Respondent contends that petitioner's argument is limited to rehashing points already made on direct appeal and rejected by that court. Addressing petitioner's points one at a time, it is true that Officer Estrada conceded on cross-examination that he did not see any gang signs exhibited at the scene where the victim was on January 21st. Nor did anyone in any of his interviews report seeing evidence of gang signs at the scene. (RT. 448-49.)

Nevertheless, the evidence as set forth by the court of appeals and in the record constitutes sufficient evidence that the crimes at issue were gang related.

The Court of Appeals discussed the evidence which showed that "many people had heard about the assault on Harpst committed by well-known Nortenos. Defendant even commented that he had heard rumors about the assault, including that the victim was dead or brain dead." (Res't's Lod. Doc. 1 at 12-13.) Furthermore, the transcript of record elaborates the evidence in support. Officer Duggins testified: "when we went out and we were looking for Mr. Delgado and Mr. Romero, we were talking to a lot of people, and a lot of people had heard about this crime, and that elevated their status...." (RT 721.) Petitioner claims that Officer Duggins admitted on cross-examination that he was not aware of anyone in the community who had heard of this incident from appellant other than Vanessa and Erica. (ECF No. 1 at 7.) (emphasis in original). That statement is taken out of context however. The full colloquy on this subject was as follows:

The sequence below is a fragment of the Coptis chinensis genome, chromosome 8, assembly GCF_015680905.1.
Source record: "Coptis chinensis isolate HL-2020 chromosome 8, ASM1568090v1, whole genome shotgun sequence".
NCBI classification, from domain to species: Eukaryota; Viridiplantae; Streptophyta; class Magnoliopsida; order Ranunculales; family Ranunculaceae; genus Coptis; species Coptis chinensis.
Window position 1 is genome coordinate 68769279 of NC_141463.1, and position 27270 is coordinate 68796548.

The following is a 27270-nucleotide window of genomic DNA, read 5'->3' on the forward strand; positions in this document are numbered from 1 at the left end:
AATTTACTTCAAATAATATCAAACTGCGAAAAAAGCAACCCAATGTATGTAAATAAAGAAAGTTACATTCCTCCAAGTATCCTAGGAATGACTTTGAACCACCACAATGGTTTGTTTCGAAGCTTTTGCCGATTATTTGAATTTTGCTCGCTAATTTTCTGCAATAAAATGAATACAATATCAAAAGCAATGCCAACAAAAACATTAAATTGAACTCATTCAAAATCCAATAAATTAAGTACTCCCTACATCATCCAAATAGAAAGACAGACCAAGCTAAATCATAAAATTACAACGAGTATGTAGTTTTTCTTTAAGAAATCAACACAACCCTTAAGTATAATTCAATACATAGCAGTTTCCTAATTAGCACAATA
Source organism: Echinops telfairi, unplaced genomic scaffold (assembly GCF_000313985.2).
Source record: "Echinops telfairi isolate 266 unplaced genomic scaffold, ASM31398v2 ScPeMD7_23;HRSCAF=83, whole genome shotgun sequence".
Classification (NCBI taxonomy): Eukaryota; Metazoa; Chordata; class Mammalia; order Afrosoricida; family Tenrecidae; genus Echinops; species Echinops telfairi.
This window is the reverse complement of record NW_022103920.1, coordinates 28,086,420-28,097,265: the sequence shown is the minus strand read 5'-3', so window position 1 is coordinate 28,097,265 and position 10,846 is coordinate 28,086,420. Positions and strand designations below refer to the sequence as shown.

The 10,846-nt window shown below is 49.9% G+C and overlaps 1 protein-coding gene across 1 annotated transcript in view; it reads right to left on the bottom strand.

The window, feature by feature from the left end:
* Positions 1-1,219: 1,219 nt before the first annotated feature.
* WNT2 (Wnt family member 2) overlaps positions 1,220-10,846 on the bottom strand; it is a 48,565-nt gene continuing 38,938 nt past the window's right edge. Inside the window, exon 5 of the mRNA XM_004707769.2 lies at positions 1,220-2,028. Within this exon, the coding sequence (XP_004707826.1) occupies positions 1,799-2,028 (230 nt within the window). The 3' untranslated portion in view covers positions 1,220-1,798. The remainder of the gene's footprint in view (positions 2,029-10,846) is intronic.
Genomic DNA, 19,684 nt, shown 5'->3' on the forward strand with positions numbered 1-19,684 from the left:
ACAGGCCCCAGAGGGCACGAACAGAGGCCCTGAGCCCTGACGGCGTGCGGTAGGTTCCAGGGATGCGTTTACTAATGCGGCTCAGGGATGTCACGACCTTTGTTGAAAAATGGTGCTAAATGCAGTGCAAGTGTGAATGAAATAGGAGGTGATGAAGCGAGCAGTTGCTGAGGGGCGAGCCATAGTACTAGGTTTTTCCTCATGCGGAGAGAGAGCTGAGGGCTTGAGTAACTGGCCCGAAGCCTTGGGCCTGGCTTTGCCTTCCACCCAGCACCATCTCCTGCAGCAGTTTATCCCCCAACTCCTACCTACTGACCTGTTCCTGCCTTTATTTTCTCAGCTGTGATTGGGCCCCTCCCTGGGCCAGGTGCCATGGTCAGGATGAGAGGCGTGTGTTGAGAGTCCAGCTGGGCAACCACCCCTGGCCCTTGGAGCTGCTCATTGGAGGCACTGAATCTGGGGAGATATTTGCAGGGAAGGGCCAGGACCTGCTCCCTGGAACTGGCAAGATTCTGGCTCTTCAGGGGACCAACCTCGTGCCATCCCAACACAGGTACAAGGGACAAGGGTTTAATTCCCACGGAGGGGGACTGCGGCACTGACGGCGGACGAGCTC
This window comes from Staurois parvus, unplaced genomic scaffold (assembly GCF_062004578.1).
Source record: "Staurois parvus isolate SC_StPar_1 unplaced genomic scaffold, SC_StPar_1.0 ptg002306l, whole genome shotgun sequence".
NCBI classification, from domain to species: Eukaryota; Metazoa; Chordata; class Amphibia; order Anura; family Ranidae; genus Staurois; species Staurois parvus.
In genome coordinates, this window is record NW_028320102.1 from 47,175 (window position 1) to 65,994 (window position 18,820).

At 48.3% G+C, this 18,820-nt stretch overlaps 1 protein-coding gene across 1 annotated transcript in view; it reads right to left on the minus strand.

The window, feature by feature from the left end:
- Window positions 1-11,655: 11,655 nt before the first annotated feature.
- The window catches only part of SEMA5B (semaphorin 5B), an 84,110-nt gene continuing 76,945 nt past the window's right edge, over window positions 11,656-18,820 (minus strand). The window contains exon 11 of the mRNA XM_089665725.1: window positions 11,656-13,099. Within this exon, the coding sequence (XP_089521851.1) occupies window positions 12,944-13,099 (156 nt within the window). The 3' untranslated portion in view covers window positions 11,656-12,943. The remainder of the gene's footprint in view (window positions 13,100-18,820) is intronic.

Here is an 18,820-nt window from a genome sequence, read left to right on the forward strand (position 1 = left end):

Q (by defendant's attorney): You testified that out in the community there was quite a bit going around about this particular incident, the January 21st, 2009, incident?

A: Yes, ma'am.